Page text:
Man of infinite jest

Lead review
Last Updated : 08 September 2012, 19:29 IST

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In ‘Every Love Story Is A Ghost Story’, D T Max traces and outlines the career and truncated life of acclaimed novelist David Foster Wallace, writes Michiko kakutani

In Infinite Jest David Foster Wallace described clinical depression as “the Great White Shark of pain,” “a level of psychic pain wholly incompatible with human life as we know it,” a “nausea of the cells and soul,” a sort of “double bind in which any/all of the alternatives we associate with human agency — sitting or standing, doing or resting, speaking or keeping silent, living or dying — are not just unpleasant but literally horrible,” a radical loneliness in which “everything is part of the problem, and there is no

Such passages underscore the deep, molecular sadness that permeates so much of Wallace’s work and the emotional turmoil he suffered himself, though even in retrospect, they do not blunt the terrible shock of his suicide four years ago at the age of 46.
In his revealing new biography, Every Love Story Is a Ghost Story, D T Max gives us a sympathetic appraisal of Wallace’s life and work, tracing the connections between the two, while mapping the wellsprings of his philosophical vision.

The book captures the heartbreaking struggle Wallace waged with severe depression throughout his adult life, and his battle not only to write — to capture the frenetic debates in his head on paper — but also to navigate the humdrum routines of daily life, while feeling perched above “a huge black hole without a bottom.”

This book grew out of an article that Max wrote for The New Yorker in 2009 and draws upon Wallace’s correspondence and interviews with his family, friends, scholars, editors and his longtime agent. It draws heavily on other earlier studies — most notably the book Conversations With David Foster Wallace edited by Stephen J Burn, and insightful writing by David Lipsky.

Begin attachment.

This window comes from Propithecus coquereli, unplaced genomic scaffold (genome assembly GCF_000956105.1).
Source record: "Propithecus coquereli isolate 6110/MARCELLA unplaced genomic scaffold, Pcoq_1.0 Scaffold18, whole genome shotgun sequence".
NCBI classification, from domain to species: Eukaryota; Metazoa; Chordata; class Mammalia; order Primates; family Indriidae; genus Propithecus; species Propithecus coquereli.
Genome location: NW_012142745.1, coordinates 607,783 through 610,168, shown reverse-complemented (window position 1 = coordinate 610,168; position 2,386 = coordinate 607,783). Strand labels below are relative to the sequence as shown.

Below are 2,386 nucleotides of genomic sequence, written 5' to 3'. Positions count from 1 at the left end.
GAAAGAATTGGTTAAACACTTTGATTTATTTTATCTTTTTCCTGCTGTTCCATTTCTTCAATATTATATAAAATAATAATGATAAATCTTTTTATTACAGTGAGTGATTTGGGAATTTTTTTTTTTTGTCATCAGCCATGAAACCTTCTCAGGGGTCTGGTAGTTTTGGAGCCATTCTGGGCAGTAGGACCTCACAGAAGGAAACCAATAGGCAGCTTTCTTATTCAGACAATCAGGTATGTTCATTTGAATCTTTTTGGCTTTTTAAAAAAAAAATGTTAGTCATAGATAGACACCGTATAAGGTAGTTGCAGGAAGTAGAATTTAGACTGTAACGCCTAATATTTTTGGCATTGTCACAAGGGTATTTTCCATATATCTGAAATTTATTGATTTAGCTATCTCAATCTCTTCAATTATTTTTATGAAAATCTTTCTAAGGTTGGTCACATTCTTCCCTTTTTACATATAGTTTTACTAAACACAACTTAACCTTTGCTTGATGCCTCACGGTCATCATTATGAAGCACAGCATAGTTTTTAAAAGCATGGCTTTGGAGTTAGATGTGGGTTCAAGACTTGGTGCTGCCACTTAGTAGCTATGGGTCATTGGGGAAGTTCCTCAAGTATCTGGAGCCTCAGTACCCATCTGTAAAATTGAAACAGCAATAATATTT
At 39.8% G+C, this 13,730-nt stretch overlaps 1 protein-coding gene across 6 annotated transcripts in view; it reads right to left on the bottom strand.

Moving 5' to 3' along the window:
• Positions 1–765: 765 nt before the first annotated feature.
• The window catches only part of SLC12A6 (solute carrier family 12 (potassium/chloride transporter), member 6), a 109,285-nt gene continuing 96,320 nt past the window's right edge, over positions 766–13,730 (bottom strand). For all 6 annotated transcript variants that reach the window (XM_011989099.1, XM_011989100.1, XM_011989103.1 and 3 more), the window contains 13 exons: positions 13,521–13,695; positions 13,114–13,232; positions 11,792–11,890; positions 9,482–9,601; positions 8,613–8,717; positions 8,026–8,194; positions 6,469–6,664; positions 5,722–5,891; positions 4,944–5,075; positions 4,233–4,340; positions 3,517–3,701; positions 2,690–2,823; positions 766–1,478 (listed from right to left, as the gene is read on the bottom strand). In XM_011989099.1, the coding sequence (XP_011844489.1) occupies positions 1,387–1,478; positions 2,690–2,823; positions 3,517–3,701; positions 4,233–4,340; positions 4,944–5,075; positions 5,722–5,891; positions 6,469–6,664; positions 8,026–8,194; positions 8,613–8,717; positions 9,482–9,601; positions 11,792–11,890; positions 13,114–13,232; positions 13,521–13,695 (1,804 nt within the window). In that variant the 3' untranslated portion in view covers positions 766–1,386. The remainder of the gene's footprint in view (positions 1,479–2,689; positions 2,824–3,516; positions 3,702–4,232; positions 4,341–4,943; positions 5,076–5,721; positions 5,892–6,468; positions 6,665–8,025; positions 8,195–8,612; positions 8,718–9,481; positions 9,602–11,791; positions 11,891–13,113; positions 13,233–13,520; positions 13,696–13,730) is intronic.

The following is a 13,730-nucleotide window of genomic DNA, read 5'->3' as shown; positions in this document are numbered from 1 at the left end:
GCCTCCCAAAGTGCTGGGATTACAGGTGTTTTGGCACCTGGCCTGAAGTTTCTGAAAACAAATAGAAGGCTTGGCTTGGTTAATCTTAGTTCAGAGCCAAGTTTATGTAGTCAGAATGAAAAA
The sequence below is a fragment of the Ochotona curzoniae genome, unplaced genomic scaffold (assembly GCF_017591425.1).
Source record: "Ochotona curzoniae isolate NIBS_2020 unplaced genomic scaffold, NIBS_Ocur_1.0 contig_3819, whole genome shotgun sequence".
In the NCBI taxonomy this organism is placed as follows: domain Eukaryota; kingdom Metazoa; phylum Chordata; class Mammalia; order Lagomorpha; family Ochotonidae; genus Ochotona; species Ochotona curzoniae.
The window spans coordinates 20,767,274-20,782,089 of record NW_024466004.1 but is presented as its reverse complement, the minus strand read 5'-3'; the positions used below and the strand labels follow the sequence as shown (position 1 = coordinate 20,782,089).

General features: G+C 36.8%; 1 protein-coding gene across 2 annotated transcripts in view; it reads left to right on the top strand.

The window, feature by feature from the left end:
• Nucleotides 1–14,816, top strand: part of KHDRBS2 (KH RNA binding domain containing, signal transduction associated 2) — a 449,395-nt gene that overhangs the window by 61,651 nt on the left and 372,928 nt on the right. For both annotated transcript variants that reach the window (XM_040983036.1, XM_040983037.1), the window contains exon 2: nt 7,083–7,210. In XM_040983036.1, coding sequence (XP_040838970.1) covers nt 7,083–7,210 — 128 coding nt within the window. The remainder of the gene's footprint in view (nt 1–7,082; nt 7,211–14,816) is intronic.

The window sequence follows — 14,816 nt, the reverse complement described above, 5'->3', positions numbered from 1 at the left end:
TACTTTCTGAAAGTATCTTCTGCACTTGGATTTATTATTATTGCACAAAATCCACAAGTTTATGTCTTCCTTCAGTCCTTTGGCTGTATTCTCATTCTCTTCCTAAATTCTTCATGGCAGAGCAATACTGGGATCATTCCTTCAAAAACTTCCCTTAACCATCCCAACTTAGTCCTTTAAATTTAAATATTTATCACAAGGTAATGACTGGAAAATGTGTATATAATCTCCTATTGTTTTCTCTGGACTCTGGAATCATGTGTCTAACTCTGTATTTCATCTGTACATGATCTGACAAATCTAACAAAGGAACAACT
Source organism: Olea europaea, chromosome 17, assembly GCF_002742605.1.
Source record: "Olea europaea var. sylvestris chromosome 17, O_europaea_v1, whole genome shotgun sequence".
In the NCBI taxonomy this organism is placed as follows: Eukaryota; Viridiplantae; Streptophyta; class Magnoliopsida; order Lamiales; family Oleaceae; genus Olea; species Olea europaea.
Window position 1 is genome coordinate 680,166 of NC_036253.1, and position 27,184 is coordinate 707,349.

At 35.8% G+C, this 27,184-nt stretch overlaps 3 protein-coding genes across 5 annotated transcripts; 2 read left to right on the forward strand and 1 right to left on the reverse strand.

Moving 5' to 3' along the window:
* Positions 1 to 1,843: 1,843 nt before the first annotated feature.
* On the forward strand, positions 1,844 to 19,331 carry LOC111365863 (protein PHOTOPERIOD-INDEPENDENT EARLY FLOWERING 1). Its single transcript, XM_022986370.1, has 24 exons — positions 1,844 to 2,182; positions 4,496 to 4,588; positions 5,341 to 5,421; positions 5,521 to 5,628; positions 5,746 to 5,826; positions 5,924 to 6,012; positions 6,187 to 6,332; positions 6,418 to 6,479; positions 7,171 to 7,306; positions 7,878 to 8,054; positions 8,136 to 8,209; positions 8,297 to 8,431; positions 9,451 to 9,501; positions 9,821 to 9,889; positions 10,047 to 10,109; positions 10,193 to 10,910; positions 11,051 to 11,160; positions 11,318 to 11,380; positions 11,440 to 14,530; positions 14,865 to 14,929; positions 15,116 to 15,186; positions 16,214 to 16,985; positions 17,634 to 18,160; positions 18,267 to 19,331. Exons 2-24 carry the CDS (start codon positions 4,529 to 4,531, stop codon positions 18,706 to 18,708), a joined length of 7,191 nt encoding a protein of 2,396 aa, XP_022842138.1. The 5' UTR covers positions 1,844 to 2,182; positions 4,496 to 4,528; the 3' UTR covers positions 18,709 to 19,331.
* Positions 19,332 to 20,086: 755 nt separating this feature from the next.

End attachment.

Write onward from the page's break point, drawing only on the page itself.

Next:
The volume does not shed that much new light on Wallace’s decision to discontinue a medication he’d relied on for years or doctors’ inability to contain the snowballing depression that overtook him during his last year, especially when he’d recently found new happiness and stability in his marriage to the artist Karen Green and a teaching position at Pomona College in Claremont, California.

What Max’s book does do — and does powerfully — is provide an emotionally detailed portrait of the artist as a young man: conflicted, self-conscious and deeply thoughtful, like so many of his characters a seeker after an understanding of his own place in the world and a Melvillian “isolato,” yearning for connection yet stymied by the whirring of his own brain and the discontinuities of an America reeling from information overload.

Wallace emerges here as a mass of contradictions. An A student and tennis jock, seen by classmates as “cheerful, popular, funny,” but given to growing anxiety and panic attacks. A Midwesterner who valued “the culture of forthrightness he’d grown up with” but who became preoccupied with recursive literary narratives and the convoluted theories of Jacques Derrida.

A conservative voter (Max says he voted for Ronald Reagan), whose work evinced a view of America as a toxic land in thrall to consumerism and self-gratification. A self-described “grammar Nazi” who helped remap the landscape of contemporary fiction. An author, regarded by many as a slacker hipster, who was, Max says, “an intense moralist” whose rehab experiences had made him “an apostle of careful living and hard work,” devoted to his students and the people in recovery he sponsored.

Wallace’s father taught philosophy at the University of Illinois at Urbana-Champaign, and his mother taught English at a community college, and he internalised their lofty expectations. For a long time he wasn’t quite sure what his vocation would be, but he pushed himself to excel, despite breakdowns in college. He was fascinated by Wittgenstein (or “Uncle Ludwig,” as he called him) and contemplated following in his father’s footsteps and becoming a teacher of philosophy.